Here are some areas to consider when reviewing candidate resumes.
1. Location. Review the candidate’s location and notice how far it is from you. Longer commutes can come with issues for some employees, such as more chance of being stuck in traffic, higher vehicle/gas costs, and stress with longer commute time and being farther from family in case of emergency. We hear it a lot, “I really want to be closer to home,” or “the commute is really getting to me.” Certainly there are exceptions, but it is something to consider and discuss with candidates.
2. Job Titles vs. Duties Performed. Most employers are looking for applicants who have held the same job duties/titles as the job they are filling. So while scanning the job titles, review the duties they performed, if it is not apparent from the job title. For example, if you are seeking an Administrative Assistant for a small office, and the resume lists “Receptionist”, check to see if they actually performed duties aligned with Administrative Assistant position. Plus, some companies have unique titles and they can be misleading so you may need to take an extra look at the duties.
3. Job Tenure & Reasons for Leaving. We all see many candidates with short-term jobs on their resumes. Some may have valid reasons why they left, but notice the tenure and scrutinize those reasons if you phone screen or interview the candidate. Did the company close? Did they get laid off (why them and not others?), did they change jobs a lot because they move residences a lot? Did they have “bad” bosses at several positions? Many red flags can come up in the area for reasons for leaving jobs and short tenure, so do not skip checking this.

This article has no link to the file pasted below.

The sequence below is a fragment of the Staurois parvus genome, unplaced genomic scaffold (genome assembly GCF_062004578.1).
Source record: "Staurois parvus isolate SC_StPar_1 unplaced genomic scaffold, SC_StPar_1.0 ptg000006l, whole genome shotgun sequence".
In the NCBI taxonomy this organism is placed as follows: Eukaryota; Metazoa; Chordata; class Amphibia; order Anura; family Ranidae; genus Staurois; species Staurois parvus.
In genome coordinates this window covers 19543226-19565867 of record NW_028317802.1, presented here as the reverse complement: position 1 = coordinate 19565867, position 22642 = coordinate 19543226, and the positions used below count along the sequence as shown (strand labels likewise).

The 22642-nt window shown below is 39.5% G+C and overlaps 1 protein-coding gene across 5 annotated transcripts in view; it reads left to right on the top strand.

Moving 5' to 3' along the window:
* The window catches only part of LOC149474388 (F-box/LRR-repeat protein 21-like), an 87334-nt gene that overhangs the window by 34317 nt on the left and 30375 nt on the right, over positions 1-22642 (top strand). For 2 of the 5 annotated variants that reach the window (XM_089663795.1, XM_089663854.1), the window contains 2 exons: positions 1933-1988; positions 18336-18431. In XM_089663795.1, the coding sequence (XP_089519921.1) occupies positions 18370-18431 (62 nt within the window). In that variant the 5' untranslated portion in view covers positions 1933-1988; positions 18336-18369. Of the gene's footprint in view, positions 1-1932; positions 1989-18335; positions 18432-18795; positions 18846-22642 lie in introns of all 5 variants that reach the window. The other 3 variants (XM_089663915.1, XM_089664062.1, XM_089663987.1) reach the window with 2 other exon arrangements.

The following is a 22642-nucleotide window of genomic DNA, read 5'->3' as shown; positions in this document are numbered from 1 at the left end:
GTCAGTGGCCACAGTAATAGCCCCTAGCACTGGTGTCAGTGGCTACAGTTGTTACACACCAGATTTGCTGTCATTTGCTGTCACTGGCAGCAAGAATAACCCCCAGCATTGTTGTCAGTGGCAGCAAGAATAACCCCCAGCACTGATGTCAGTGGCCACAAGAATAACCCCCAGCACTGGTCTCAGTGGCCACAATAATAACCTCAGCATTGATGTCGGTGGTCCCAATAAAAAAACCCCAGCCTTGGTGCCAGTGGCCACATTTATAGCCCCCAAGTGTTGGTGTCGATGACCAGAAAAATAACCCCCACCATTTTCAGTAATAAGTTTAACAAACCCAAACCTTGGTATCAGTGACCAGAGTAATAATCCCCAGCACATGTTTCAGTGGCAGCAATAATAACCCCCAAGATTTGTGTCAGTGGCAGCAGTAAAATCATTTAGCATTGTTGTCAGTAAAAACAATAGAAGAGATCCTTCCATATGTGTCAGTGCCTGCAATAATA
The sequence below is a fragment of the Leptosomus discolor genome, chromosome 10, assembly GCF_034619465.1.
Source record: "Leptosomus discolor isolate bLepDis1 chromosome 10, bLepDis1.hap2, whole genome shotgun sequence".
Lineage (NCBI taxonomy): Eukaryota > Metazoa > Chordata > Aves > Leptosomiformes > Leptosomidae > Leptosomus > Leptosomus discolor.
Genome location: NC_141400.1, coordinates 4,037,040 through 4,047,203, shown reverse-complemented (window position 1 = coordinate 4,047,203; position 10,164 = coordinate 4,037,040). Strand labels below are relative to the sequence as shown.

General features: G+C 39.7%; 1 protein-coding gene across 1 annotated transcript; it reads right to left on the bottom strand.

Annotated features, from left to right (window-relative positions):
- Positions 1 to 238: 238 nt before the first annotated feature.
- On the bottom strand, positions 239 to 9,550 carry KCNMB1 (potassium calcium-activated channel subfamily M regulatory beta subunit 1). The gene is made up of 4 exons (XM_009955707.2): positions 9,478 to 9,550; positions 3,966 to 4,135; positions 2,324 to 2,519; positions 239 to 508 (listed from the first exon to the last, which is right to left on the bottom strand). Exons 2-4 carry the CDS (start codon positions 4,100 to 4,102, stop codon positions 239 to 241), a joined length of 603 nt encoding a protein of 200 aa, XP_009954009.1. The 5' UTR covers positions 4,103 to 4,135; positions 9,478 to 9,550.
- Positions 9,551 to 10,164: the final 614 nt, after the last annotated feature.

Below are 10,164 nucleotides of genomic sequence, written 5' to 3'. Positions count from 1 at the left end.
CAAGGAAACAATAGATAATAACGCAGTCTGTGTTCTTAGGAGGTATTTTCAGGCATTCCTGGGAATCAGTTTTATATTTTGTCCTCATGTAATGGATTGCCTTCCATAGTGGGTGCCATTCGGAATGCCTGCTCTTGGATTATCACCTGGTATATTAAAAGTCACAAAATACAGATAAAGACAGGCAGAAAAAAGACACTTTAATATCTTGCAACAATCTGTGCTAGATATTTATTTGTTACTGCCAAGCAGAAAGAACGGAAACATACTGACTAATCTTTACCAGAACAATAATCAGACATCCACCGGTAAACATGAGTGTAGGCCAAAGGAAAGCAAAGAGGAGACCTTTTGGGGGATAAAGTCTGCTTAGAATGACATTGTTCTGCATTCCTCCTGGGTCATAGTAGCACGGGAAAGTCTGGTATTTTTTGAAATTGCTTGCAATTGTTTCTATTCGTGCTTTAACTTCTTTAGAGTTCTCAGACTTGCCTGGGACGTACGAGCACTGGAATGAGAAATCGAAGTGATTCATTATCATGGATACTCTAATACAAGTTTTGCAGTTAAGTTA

4. Gaps Between Jobs. Be sure to check for gaps between jobs and ask candidates about those. You may be surprised at the answers. You can simply ask, “Please tell me about this gap between Job A and Job B.”
6. Education. Does the stated education match your job? If the job does not require a special certificate or degree, and you have an applicant whose education far exceeds the job, it may be safe to assume they may not stick around. But also consider new grads, as they are seeking experience and they could be a great employee. And, is a particular level of education needed to advance within your organization? Are advanced degrees or certificates required for any of your positions? Answers to questions like these are unique to each company, so make sure there is a fit with your company’s culture and position.
Copyright © 2020 by Karen Vandehei, Accurate Placement, L.C.